|Longissimus capitis: transverse processes of C4-T4
Longissimus cervicis: transverse processes of T1-T4
Longissimus thoracis: dorsal surface of the sacrum and median sacral crest, medial surface of posterior superior iliac spine, and transverse processes of vertebrae L1-L5
|Longissimus capitis: posterior edge of the mastoid process
Longissimus cervicis: posterior tubercle of C2-C6 transverse processes
Longissimus thoracis: transverse process of vertebrae T1-T12 and the dorsal aspect of ribs 3-12 (between the rib’s angle and tubercle)
|Bilateral contraction: extension of trunk and neck
Unilateral contraction lateral flexion of the trunk and the neck
|Lateral branches of the corresponding spinal nerves’ posterior rami
|Vertebral artery, deep cervical artery, occipital artery, transverse cervical artery, superior intercostal artery, posterior intercostal artery, subcostal artery, lateral sacral artery, and median sacral artery
Location & Overview
The longissimus muscle is a large back muscle that runs parallel to the spine, extending from the sacrum to the edge of the mastoid process. It is divided into three sections, ordered from bottom to top: the longissimus thoracis, longissimus cervicis, and longissimus capitis. The longissimus is part of the erector spinae muscle group, alongside the iliocostalis and the spinalis. The longissimus thoracis is the largest and longest muscle of the group and of the back, hence its name, “longissimus”  . Examples of the longissimus sections and the erector spinae muscle group are displayed in the below images.
The longissimus muscle plays an important role in sporting activities, such as powerlifting, where it helps to maintain spinal extension during competition lifts like the deadlift and squat. In swimming, it helps to maintain proper body position, especially during freestyle and backstroke. The iliocostalis muscle is also important for day-to-day activities, such as twisting and bending, such as reaching for an object on a high shelf or bending over to put on shoes, it assists by stabilising the spine and maintaining proper posture. It can also assist with less strenuous posture related activities, such as sitting upright and standing upright.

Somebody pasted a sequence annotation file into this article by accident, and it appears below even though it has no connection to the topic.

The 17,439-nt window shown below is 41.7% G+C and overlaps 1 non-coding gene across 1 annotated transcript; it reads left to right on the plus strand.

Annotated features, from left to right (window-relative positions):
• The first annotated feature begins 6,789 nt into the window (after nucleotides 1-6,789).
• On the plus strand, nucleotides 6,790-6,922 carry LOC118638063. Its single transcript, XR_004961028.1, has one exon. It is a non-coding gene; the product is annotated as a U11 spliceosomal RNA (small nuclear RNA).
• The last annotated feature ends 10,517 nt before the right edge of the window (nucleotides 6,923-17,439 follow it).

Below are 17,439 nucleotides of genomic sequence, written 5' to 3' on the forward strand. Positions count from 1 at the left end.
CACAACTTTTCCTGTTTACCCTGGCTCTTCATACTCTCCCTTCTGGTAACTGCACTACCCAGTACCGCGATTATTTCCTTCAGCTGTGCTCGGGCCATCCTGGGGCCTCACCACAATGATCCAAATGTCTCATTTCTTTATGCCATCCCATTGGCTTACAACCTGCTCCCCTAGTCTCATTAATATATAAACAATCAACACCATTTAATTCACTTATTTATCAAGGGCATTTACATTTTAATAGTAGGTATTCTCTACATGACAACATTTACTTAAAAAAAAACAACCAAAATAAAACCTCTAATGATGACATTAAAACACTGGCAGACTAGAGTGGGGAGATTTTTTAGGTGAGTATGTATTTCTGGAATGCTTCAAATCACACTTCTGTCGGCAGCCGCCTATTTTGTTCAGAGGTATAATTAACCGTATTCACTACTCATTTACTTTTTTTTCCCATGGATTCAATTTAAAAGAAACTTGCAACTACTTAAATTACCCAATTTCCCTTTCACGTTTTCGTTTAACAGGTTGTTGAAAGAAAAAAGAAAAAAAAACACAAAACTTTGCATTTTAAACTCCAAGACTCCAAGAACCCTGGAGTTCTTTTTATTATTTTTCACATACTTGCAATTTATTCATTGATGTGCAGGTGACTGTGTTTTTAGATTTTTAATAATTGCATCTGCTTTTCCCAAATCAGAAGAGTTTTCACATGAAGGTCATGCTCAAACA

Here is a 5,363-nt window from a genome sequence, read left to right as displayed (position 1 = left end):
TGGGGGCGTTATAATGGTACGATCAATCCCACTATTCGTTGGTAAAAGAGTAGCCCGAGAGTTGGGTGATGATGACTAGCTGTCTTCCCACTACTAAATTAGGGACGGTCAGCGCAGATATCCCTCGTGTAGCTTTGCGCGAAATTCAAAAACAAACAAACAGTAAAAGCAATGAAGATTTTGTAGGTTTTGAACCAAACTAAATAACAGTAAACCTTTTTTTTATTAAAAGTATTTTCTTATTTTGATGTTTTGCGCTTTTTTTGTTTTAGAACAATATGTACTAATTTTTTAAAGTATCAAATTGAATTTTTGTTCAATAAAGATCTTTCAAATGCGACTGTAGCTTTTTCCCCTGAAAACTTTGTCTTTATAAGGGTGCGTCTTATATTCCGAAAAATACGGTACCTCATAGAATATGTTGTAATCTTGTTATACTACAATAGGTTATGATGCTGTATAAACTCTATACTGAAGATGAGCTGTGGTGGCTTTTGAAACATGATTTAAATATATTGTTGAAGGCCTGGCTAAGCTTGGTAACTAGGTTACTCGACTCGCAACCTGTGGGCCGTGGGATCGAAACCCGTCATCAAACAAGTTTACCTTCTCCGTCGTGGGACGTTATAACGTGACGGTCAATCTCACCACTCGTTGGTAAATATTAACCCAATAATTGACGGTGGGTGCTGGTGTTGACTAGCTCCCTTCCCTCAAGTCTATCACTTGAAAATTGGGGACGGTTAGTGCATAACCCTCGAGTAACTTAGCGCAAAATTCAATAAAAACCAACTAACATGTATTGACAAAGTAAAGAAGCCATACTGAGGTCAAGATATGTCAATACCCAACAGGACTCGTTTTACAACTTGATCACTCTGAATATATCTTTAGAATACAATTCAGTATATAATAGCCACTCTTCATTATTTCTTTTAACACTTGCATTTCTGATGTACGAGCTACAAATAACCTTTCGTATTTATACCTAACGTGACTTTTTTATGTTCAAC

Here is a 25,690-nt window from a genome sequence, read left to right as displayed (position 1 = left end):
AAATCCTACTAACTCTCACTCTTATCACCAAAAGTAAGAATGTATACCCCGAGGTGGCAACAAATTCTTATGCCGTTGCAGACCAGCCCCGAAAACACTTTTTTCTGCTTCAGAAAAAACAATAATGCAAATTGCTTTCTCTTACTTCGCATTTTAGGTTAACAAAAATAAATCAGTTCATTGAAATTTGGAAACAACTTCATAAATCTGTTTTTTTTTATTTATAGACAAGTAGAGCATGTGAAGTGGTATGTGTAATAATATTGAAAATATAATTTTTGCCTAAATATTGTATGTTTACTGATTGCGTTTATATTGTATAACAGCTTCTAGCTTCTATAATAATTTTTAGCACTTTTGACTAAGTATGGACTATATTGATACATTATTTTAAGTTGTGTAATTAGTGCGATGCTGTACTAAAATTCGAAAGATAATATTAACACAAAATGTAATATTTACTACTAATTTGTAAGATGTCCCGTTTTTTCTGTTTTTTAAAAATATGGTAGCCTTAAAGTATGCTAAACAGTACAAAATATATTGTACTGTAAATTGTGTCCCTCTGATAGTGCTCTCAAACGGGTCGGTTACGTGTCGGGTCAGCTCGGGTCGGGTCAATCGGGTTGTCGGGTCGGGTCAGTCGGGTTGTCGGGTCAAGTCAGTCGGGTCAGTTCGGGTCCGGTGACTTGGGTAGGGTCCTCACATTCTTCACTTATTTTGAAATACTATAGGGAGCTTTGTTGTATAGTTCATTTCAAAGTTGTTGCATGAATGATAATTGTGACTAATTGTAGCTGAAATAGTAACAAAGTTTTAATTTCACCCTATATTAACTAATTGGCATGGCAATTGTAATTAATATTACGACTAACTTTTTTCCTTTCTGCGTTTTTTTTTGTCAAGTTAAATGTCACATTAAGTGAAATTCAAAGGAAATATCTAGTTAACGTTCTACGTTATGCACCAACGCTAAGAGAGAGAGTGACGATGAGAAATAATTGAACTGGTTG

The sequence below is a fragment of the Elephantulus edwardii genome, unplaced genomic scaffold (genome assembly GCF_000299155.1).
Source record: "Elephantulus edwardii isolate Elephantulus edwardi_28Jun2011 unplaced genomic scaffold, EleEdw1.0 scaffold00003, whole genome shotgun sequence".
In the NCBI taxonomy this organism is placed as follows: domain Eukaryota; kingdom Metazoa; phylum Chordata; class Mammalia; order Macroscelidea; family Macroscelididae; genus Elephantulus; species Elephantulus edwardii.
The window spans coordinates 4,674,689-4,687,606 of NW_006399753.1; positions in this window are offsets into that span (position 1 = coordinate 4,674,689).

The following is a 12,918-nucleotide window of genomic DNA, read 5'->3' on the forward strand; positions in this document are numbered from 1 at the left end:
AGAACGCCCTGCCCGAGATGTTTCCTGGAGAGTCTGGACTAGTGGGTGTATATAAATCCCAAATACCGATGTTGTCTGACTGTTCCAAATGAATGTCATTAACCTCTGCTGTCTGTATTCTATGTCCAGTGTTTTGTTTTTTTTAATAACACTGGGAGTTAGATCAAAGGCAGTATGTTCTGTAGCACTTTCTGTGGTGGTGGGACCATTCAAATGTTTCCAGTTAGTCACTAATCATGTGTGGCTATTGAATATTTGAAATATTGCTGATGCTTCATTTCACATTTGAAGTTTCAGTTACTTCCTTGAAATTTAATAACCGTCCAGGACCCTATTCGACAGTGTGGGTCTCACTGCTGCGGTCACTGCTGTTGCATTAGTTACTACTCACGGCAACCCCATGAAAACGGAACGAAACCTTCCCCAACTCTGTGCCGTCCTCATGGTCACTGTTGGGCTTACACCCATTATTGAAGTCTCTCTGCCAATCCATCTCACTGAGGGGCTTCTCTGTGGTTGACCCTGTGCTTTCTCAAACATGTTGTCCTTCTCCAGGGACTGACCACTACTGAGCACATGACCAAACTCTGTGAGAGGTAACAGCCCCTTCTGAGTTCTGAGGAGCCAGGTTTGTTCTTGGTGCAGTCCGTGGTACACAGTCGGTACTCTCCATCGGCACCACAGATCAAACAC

Origin & Insertion
The longissimus capitis muscle has three segments, each with different points of origin and insertion. These are:
The longissimus capitis originates from the transverse processes of C4 to T4 vertebrae and inserts at the posterior edge of the mastoid process .
The longissimus cervicis originates from the transverse processes of T1 to T4 vertebrae and inserts at the posterior tubercle of C2 to C6 transverse processes .
The longissimus thoracis originates from the dorsal surface of the sacrum and its median sacral crest, the medial surface of the posterior superior iliac spine, and the transverse processes of L1 to L5 vertebrae. It inserts at the transverse processes of T1 to T12 vertebrae and the dorsal aspect of ribs 3 to 12, between the rib angle and tubercle 
The actions of the longissimus muscle are dependent on whether it contracts bilaterally (both sides contracting) or unilaterally (one side contracting). In the case of bilateral contraction, it results in extension of both the trunk and the neck. A unilateral contraction, on the other hand, results in lateral flexion of the trunk and the neck. However, it is important to note that the specific actions that occur on each segment of this muscle will depend on which portion of the spine they cross. To better understand which parts of the back are influenced by each segment, you can refer to the accompanying illustrations further up the page. For example, the capitis section originates from C4-T4 and inserts onto the mastoid process. Since the longissimus capitis is located near the top of the back and neck, the capitis section mainly influences movements at the neck and the upper thoracic vertebrae. On the other hand, the longissimus thoracis ends before reaching the neck (at T1), so it has no actions at the neck, but can influence movements of the trunk  .
The longissimus muscle is innervated by the lateral branches of the corresponding spinal nerves. As a result, the portions of the longissimus that traverse the cervical spine will receive innervation from the lateral branches of the cervical spinal nerves’ posterior rami. The thoracic portion of the muscle will be innervated by the lateral branches of the thoracic spinal nerves’ posterior rami. And the lumbar portion will receive innervation from the lateral branches of the lumbar spinal nerves’ posterior rami  .
The longissimus capitis and cervicis are supplied with blood by the vertebral artery, deep cervical artery, occipital artery, and transverse cervical artery. Meanwhile, the longissimus thoracis receives blood supply from the superior intercostal artery, posterior intercostal artery, subcostal artery, lateral sacral artery, and median sacral artery.
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|↑1, ↑5, ↑6, ↑8
|Cramer, G. D., & Darby, S. A. (2014). Clinical anatomy of the spine, spinal cord, and ANS (3rd ed.). St. Louis: Elsevier. ISBN 9780323079549.
|↑2, ↑7, ↑9
|Moore KL, Agur AMR, Dalley AF. Clinically Oriented Anatomy. 8th ed. Philadelphia: Lippincot Williams & Wilkins; 2017.
|Henson B, Kadiyala B, Edens MA. Anatomy, Back, Muscles. [Updated 2022 Aug 25]. In: StatPearls [Internet]. Treasure Island (FL): StatPearls Publishing; 2022 Jan-. Available from: https://www.ncbi.nlm.nih.gov/books/NBK537074/